United States v. Hvass

PETITIONER: United States
LOCATION: Alabama State Capitol

DECIDED BY: Warren Court (1957-1958)

CITATION: 355 US 570 (1958)
ARGUED: Jan 27, 1958
DECIDED: Mar 03, 1958

Facts of the case


Media for United States v. Hvass

Audio Transcription for Oral Argument - January 27, 1958 in United States v. Hvass

Earl Warren:

United States of America versus Charles Hvass.

Mr. Spritzer.

Ralph S. Spritzer:

Mr. Chief Justice, Your Honors.

This is a direct appeal pursuant to the Criminal Appeals Act from a judgment of the Northern -- of the District Court for the Northern District Court of Iowa which dismissed an indictment for perjury.

This Court has postponed the question of its jurisdiction to this hearing on the merits.

Before getting to that threshold jurisdictional issue, it is of course necessary to state the essential facts and particularly the basis of the District Court's decision.

Mr. Hvass, the appellee in this case is an attorney, a member of the Minnesota Bar.

He is not a member of the Iowa Bar or of the Federal District Court Bar in Iowa.

He wished to participate in two unrelated personal injury actions, both of them pending in the Northern District of Iowa as attorney for the respective plaintiffs on those cases.

Like most District Courts, Iowa has local rules relating to the admission of attorneys who are not members of the local bar.

The applicable rule in this case is called Local Rule 3 and it is set forth at pages 2 and 3 of the Government's brief.

The first paragraph of that rule, the Court will note, contains provisions which are fairly common.

For example, the Out-of-State Attorney must associate with himself a resident attorney for purposes of receiving process and the like.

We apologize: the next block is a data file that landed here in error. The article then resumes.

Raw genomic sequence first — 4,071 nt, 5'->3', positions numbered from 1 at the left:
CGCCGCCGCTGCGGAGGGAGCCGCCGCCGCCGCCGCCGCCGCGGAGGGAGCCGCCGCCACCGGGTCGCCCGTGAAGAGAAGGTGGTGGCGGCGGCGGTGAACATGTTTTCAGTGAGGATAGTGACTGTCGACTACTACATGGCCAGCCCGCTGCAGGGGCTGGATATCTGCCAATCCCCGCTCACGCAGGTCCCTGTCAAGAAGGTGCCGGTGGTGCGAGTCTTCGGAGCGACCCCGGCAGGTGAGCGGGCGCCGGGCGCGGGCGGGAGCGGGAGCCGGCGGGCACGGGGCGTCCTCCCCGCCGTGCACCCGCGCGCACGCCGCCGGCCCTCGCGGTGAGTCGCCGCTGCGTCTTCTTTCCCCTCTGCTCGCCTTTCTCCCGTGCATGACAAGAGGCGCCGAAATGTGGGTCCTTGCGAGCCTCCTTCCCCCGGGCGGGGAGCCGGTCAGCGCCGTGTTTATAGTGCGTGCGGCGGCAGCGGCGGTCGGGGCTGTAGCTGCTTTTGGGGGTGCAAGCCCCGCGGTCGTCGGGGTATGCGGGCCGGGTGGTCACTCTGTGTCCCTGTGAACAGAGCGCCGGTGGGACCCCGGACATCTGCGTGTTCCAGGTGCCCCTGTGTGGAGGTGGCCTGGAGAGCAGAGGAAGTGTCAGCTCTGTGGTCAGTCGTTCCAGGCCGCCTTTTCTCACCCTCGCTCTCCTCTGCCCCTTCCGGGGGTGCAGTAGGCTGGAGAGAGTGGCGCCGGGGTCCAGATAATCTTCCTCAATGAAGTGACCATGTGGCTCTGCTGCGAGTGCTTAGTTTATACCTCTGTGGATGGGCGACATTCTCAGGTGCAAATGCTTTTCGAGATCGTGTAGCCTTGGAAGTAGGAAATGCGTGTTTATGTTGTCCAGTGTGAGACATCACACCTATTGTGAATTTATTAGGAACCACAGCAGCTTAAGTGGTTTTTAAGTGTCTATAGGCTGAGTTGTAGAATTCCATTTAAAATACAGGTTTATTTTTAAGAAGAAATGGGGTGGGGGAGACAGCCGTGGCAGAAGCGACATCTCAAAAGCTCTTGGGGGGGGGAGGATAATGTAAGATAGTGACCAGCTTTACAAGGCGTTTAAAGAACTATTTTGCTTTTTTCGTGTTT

And it has a provision that the Court may call for a showing of satisfactory moral character.

The second paragraph which is more particularly involved here, relates to a special category of cases to personal injury cases in which the Out-of-State Attorney whishes to represent an Iowa claimant who has suffered injury in Iowa.

Now, as to this category of actions, the Court has imposed by its rule more detailed, fuller requirements.

That second paragraph provides that the Court may require the Out-of-State Attorney to show and I quote here from the rule, that the connection of the said attorney with the case was not occasioned or brought about in violation of the standards of conduct specified in Rule 8 here.

Now Rule 8 to interpolate adopts for the District Court in Iowa the provisions of the Canons of Professional Ethics of the American Bar Association.

So the apparent purpose of this second paragraph of the rule in a nutshell is to enable the Court to deal effectively and promptly at the very outset of a litigation with any possible instance of ambulance chasing by an attorney seeking, believed to participate in a case in that court.

Felix Frankfurter:

This is an ordinary diversity negligence case not an FELA case.

Ralph S. Spritzer:

It isn't a -- this happened to have been FELA cases.

So the --

Felix Frankfurter:


Ralph S. Spritzer:

-- rule would apply equally in a diversity situation.

Felix Frankfurter:

I can see (Inaudible).

Ralph S. Spritzer:

The -- the rule is not restricted, Your Honor to either category.

This brings me to the last sentence of the rule which is particularly important here.

The Court and I'm reading from the Rule at page 3, “As a part of said showing may require the plaintiff and the said attorney to appear and be examined under oath."

Pursuant to this rule, Mr. Hvass sought leave of the Court to participate in the two personal injury cases to which I previously adverted.

The Court then acting on its own motion set his application down for a hearing.